I can't help but feel there may be hope for the nation yet when progressives start getting nervous about what Democrats are saying on entitlements.

Fred Barnes highlighted Obama's entitlement opportunity in a Wall Street Journal column yesterday, pointing out that Deficit Commission Chairs Democrat Erskine Bowles and former Republican Sen. Alan Simpson have both been entitlement reformers in the past:

Mr. Bowles, soon to retire as president of the University of North Carolina, was President Clinton's chief of staff when Mr. Clinton and House Speaker Newt Gingrich secretly agreed to a sweeping plan to reform both Social Security and Medicare. Mr. Clinton was to announce the broad outlines of the plan in his State of the Union address in January 2008. Mr. Gingrich would respond with favorable comments. Reform of Social Security would quickly be approved by Congress. Steps to control Medicare spending would be left to a presidential commission to figure out. An intervening event killed the agreement. News of Mr. Clinton's trysts with Monica Lewinsky broke days before the State of the Union. The plan was immediately scuttled, never to be reactivated... Mr. Simpson is a longtime proponent of restraining Social Security and Medicare spending, a fact Mr. Obama must have known when he named him co-chair. The appointment has infuriated liberal bloggers who frown on tinkering with Social Security.

I'm wary of ever getting too hopeful about the chances that Congress could actually tackle the entitlement spending crisis.  After all, they ignored about 60 percent of the public's opposition to pass a $2 trillion new entitlement this year. But, in the wake of that epically irresponsible move and the public's reaction to record deficits, even Democrats are making noise about some formerly untouchable programs.

House Maj. Leader Rep. Steny Hoyer suggested raising the retirement age was not out of the question in a speech in a June speech:

"We should consider a higher retirement age or one pegged to lifespan."

House Maj. Whip James Clyburn, when he's not accusing the GOP of funding Alvin Greene, is also talking about the retirement age:

"With minor changes to the program such as raising the salary cap and raising the retirement age by one month every year, the program could become solvent for the next 75 years," Clyburn's website says.

This didn't stop Dems from happily clobbering Republican Minority Leader John Boehner when he, too, suggested raiding the retirement age, so one step forward, two steps back.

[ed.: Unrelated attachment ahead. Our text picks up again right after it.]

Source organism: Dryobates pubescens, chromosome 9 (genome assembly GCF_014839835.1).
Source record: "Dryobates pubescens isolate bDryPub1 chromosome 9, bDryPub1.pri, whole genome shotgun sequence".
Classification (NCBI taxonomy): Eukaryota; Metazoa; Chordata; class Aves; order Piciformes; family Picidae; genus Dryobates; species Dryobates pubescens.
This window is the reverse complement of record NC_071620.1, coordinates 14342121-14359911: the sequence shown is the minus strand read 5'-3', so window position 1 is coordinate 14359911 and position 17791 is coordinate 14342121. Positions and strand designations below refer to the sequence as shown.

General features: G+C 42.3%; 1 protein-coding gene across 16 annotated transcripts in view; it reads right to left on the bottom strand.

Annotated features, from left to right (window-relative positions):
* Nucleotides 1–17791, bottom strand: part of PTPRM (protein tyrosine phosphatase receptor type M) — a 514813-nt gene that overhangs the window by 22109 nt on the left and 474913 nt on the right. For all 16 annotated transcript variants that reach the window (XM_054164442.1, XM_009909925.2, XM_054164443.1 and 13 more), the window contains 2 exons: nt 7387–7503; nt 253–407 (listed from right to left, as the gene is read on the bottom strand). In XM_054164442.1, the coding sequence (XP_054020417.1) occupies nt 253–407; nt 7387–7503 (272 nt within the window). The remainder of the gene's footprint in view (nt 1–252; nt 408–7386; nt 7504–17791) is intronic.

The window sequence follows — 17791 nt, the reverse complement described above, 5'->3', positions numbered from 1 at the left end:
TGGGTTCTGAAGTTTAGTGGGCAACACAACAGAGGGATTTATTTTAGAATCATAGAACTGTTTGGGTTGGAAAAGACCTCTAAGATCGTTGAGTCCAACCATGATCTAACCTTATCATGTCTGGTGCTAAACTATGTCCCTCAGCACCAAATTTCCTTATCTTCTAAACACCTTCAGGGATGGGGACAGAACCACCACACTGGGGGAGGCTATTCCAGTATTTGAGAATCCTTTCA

But there's more. Former SEIU head and now member of the Deficit Commission Andy Stern last week suggested, to very little fanfare, that the government should invest Social Security funds in Wall Street to increase returns on them. My, it wasn't long ago that that sort of comment could get the whole of the Democratic caucus decrying your "risky scheme" to rob the Greatest Generation of their benefits. But times have changed:

There were several ways to bring the fund into balance, he said, but one that he favors consists of "investing some percentage of government money in the stock market, as they do in Canada. Not individual taxpayer money, but government money."

Let's lay aside the rather predictable fact that Andy Stern thinks "government money" is something that can exist independently of "individual taxpayer money." He's a labor liberal; of course he thinks the government will invest in the market better than you will, no matter how misguided that might be. But the fact that he's talking about investing in the market, and that this freaks out everyone at Democratic Underground, is a move in the direction of common sense:

Stern said that Canada's retirement system invests roughly 15 to 20 percent of its funds in the market, a range he thought reasonable. "There are lots of mechanisms for governments to be prudent investors," he said.

And, we come full circle with the president's hand-picked deficit guy speaking some truth to the nation's governors:

[Erskine] Bowles said that unlike the current economic crisis, which was largely unforeseen before it hit in fall 2008, the coming fiscal calamity is staring the country in the face. "This one is as clear as a bell," he said. "This debt is like a cancer."... "We can't grow our way out of this," Bowles said. "We could have decades of double-digit growth and not grow our way out of this enormous debt problem. We can't tax our way out. . . . The reality is we've got to do exactly what you all do every day as governors. We've got to cut spending or increase revenues or do some combination of that."

Could there actually be a chance for Washington to rise above the old political bickering and reach across the aisle to come to solutions? Might they be able to discard the notions of red-state ideas and blue-state ideas, and simply embrace solutions that work, in their quest to make the touch choices? Improbably, Obama's unifiying rhetoric and bipartisan vision can now be applied more accurately to the formerly toxic idea of Social Security reform than it can to his own agenda. Hopenchange.